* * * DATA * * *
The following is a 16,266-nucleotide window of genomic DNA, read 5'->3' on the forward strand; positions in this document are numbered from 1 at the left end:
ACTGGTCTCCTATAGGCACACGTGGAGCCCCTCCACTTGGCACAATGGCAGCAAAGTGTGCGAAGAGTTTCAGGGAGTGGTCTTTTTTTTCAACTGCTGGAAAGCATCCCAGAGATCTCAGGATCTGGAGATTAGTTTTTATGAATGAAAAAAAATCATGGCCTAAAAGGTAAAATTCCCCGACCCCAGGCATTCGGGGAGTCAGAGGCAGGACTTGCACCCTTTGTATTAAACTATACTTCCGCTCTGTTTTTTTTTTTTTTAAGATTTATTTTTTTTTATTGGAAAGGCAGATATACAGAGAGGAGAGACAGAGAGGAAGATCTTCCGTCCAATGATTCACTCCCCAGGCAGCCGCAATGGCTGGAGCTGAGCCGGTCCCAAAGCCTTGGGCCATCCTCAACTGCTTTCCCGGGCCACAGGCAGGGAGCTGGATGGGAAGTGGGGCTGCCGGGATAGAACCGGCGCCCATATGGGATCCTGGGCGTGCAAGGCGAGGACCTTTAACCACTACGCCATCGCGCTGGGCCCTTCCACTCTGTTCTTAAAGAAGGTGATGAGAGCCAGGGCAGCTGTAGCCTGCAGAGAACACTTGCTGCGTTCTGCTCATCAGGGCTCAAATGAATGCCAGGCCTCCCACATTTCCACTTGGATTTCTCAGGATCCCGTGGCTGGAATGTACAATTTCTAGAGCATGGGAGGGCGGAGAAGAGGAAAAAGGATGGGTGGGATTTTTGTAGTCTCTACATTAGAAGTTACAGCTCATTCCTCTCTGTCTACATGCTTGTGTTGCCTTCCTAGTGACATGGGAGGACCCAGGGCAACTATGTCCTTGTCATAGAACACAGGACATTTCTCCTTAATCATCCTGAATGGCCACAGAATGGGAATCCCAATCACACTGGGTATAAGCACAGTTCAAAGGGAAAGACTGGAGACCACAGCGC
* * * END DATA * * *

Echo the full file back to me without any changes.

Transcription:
The following is a 16,266-nucleotide window of genomic DNA, read 5'->3' on the forward strand; positions in this document are numbered from 1 at the left end:
ACTGGTCTCCTATAGGCACACGTGGAGCCCCTCCACTTGGCACAATGGCAGCAAAGTGTGCGAAGAGTTTCAGGGAGTGGTCTTTTTTTTCAACTGCTGGAAAGCATCCCAGAGATCTCAGGATCTGGAGATTAGTTTTTATGAATGAAAAAAAATCATGGCCTAAAAGGTAAAATTCCCCGACCCCAGGCATTCGGGGAGTCAGAGGCAGGACTTGCACCCTTTGTATTAAACTATACTTCCGCTCTGTTTTTTTTTTTTTTAAGATTTATTTTTTTTTATTGGAAAGGCAGATATACAGAGAGGAGAGACAGAGAGGAAGATCTTCCGTCCAATGATTCACTCCCCAGGCAGCCGCAATGGCTGGAGCTGAGCCGGTCCCAAAGCCTTGGGCCATCCTCAACTGCTTTCCCGGGCCACAGGCAGGGAGCTGGATGGGAAGTGGGGCTGCCGGGATAGAACCGGCGCCCATATGGGATCCTGGGCGTGCAAGGCGAGGACCTTTAACCACTACGCCATCGCGCTGGGCCCTTCCACTCTGTTCTTAAAGAAGGTGATGAGAGCCAGGGCAGCTGTAGCCTGCAGAGAACACTTGCTGCGTTCTGCTCATCAGGGCTCAAATGAATGCCAGGCCTCCCACATTTCCACTTGGATTTCTCAGGATCCCGTGGCTGGAATGTACAATTTCTAGAGCATGGGAGGGCGGAGAAGAGGAAAAAGGATGGGTGGGATTTTTGTAGTCTCTACATTAGAAGTTACAGCTCATTCCTCTCTGTCTACATGCTTGTGTTGCCTTCCTAGTGACATGGGAGGACCCAGGGCAACTATGTCCTTGTCATAGAACACAGGACATTTCTCCTTAATCATCCTGAATGGCCACAGAATGGGAATCCCAATCACACTGGGTATAAGCACAGTTCAAAGGGAAAGACTGGAGACCACAGCGC